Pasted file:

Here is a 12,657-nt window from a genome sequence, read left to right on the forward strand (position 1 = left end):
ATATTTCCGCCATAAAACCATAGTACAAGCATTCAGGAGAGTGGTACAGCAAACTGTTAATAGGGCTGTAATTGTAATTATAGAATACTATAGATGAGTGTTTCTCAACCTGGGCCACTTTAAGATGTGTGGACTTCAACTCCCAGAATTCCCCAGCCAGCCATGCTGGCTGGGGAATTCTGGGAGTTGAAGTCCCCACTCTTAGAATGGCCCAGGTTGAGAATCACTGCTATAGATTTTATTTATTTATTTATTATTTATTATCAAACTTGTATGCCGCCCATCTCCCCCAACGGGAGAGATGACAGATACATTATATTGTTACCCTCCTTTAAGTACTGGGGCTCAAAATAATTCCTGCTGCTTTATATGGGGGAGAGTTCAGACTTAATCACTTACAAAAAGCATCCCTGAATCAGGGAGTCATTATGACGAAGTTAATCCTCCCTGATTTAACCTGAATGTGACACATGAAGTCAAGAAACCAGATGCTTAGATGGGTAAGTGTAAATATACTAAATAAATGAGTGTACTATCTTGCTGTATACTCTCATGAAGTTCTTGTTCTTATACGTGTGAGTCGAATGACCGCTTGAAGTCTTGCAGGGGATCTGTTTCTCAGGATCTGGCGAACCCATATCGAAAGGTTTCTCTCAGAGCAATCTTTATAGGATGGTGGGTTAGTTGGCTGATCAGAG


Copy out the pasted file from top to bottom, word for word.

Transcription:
Here is a 12,657-nt window from a genome sequence, read left to right on the forward strand (position 1 = left end):
ATATTTCCGCCATAAAACCATAGTACAAGCATTCAGGAGAGTGGTACAGCAAACTGTTAATAGGGCTGTAATTGTAATTATAGAATACTATAGATGAGTGTTTCTCAACCTGGGCCACTTTAAGATGTGTGGACTTCAACTCCCAGAATTCCCCAGCCAGCCATGCTGGCTGGGGAATTCTGGGAGTTGAAGTCCCCACTCTTAGAATGGCCCAGGTTGAGAATCACTGCTATAGATTTTATTTATTTATTTATTATTTATTATCAAACTTGTATGCCGCCCATCTCCCCCAACGGGAGAGATGACAGATACATTATATTGTTACCCTCCTTTAAGTACTGGGGCTCAAAATAATTCCTGCTGCTTTATATGGGGGAGAGTTCAGACTTAATCACTTACAAAAAGCATCCCTGAATCAGGGAGTCATTATGACGAAGTTAATCCTCCCTGATTTAACCTGAATGTGACACATGAAGTCAAGAAACCAGATGCTTAGATGGGTAAGTGTAAATATACTAAATAAATGAGTGTACTATCTTGCTGTATACTCTCATGAAGTTCTTGTTCTTATACGTGTGAGTCGAATGACCGCTTGAAGTCTTGCAGGGGATCTGTTTCTCAGGATCTGGCGAACCCATATCGAAAGGTTTCTCTCAGAGCAATCTTTATAGGATGGTGGGTTAGTTGGCTGATCAGAG